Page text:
I have kept journals most of my adult life. I write about things that I want to remember. I record facts that I might need someday, or advice and insights that have made a difference. I write things down so as not to lose them.
...This article is about fasting. At the beginning of Lent, the Church exhorts us to pray, fast, and give alms. These disciplines counter the three-fold concupiscence that St. John the Evangelist describes as "the lust of the flesh, the lust of the eyes, and the pride of life" (1 John 2:16).
However, while fasting aims to correct a disordered desire for pleasure (see Catechism of the Catholic Church, 2351), it would be wrong to consider it merely negatively. If fasting necessarily deprives us of something, it presupposes that we have received a grace, that we have encountered Christ! In this way, fasting is the means by which we keep the grace of the encounter by renouncing the desire to reproduce the encounter by our own initiative.
C.S. Lewis helps us to understand this point. In his book, Perelandra, the protagonist, Dr. Elwin Ransom, finds himself transported to an unfallen world where his concupiscence is "suspended" for a time. Tasting an indescribably delicious fruit, Lewis relates:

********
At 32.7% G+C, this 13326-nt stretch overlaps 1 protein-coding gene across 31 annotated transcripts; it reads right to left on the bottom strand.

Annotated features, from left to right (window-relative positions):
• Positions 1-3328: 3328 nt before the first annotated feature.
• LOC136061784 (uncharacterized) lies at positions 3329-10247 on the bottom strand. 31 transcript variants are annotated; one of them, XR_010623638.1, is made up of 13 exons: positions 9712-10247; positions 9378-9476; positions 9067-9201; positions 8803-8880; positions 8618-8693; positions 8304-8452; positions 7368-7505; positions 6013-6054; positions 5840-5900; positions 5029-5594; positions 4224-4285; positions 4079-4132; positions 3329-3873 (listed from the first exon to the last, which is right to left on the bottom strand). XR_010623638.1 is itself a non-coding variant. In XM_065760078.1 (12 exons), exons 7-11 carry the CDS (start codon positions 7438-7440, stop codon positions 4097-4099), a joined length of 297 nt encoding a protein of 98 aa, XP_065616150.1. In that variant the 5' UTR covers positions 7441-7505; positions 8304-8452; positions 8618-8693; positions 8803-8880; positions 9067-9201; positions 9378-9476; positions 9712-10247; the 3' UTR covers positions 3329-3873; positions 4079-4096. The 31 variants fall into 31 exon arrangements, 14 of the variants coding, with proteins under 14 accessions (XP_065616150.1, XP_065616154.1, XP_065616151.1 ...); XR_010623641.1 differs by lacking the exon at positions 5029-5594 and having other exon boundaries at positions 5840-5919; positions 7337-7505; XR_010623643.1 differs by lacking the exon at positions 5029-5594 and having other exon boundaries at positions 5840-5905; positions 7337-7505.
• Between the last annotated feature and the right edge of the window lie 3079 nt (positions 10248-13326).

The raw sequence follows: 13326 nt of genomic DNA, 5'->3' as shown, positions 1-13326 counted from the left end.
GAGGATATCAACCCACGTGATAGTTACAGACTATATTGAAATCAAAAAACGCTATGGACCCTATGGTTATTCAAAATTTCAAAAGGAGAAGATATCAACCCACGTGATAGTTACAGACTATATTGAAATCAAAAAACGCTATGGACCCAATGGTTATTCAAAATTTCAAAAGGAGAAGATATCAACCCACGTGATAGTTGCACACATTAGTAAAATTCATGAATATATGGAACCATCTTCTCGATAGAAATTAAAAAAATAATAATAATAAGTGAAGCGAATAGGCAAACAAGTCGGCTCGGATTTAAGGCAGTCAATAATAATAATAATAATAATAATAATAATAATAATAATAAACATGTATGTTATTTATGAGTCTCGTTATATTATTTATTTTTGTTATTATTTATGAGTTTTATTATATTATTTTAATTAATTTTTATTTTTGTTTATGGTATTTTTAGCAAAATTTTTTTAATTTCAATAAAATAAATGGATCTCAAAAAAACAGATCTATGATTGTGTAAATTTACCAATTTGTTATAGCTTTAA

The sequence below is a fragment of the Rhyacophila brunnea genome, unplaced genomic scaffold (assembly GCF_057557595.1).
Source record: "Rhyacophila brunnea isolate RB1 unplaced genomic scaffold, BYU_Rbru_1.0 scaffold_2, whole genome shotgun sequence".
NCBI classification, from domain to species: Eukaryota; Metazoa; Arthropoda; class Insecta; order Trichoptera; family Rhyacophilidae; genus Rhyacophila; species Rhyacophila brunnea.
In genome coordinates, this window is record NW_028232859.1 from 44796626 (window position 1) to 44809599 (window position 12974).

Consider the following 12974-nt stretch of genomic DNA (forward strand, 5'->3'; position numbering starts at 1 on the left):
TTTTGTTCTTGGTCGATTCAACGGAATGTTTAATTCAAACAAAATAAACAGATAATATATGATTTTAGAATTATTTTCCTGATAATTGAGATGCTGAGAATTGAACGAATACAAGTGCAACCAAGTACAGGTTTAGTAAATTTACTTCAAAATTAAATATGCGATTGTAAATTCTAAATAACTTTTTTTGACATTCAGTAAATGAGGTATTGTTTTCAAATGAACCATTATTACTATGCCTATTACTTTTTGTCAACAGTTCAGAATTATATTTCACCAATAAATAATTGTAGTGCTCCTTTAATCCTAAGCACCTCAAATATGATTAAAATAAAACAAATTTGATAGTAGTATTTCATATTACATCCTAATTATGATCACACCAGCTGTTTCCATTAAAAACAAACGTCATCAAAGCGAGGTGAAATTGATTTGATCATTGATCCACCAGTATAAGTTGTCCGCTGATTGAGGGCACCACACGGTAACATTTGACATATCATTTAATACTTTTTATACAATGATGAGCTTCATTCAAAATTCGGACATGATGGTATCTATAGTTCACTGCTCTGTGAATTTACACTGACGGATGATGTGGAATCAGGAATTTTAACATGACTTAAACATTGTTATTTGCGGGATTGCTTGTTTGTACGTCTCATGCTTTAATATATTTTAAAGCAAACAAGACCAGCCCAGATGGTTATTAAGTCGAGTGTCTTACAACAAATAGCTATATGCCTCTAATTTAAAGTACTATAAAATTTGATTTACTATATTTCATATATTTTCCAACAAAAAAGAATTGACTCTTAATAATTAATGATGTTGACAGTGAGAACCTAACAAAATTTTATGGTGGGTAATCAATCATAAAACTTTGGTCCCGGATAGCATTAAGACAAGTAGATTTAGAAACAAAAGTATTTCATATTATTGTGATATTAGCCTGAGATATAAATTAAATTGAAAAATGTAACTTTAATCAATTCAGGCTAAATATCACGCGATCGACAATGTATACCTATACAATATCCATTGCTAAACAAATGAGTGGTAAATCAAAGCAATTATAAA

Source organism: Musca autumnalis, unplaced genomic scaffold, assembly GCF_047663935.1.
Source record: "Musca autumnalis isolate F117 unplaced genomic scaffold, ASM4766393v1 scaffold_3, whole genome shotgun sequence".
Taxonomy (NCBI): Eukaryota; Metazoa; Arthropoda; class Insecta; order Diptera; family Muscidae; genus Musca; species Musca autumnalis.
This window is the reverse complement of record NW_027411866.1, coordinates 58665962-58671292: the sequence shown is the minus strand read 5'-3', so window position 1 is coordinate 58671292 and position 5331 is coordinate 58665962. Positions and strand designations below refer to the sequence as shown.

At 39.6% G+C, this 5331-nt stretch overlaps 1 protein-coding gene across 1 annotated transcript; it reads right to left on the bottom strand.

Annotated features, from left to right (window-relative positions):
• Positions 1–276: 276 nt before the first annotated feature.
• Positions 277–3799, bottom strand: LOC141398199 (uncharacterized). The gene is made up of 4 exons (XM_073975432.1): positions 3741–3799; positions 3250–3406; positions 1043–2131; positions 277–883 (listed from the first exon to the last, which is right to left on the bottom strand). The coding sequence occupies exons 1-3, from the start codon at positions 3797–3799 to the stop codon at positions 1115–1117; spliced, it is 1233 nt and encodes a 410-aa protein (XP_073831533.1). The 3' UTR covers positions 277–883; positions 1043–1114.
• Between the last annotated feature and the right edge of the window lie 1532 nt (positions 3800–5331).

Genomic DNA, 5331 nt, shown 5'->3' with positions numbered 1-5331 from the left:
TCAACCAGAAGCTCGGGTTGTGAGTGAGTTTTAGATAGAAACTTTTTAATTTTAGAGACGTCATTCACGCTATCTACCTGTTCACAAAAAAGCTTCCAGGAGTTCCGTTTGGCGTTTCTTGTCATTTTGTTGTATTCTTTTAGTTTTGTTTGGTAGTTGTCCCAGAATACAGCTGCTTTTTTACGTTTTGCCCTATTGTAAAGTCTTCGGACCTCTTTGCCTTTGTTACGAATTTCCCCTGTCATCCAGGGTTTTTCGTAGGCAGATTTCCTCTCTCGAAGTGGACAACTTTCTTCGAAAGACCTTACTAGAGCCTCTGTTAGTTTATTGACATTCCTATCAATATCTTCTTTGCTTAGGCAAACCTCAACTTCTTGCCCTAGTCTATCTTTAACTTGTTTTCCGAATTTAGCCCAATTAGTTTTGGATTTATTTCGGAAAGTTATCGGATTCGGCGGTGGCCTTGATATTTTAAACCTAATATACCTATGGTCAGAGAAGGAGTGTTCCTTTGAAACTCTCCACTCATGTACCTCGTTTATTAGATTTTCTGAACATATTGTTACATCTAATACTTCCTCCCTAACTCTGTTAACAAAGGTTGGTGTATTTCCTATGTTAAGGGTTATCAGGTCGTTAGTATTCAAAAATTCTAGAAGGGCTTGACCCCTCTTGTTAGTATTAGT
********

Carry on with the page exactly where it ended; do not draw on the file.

"As Ransom let the empty gourd fall from his hand and was about to pluck a second one, it came into his head that he was now neither hungry nor thirsty. And yet to repeat a pleasure so intense and almost so spiritual seemed an obvious thing to do. Yet something seemed opposed to this 'reason'....It appeared to him better not to taste again. Perhaps the experience had been so complete that repetition would be a vulgarity."
In this piercingly insightful passage, Lewis tells us that Ransom's reason for refraining was not that the fruit was evil or that his enjoyment of it was disordered. Rather, the decision was an act of reverence. Somehow, Ransom's original experience forbade repetition because, in the first act, he had already received everything.
What about us? A genuine encounter with Christ always fills us to overflowing and leaves us wanting more. But "the more" does not come to us by our own power or on our own terms. "The more" is a gift. We can only wait for it. That is why we fast. Blessed Lent.
- Mother M. Maximilia, FSGM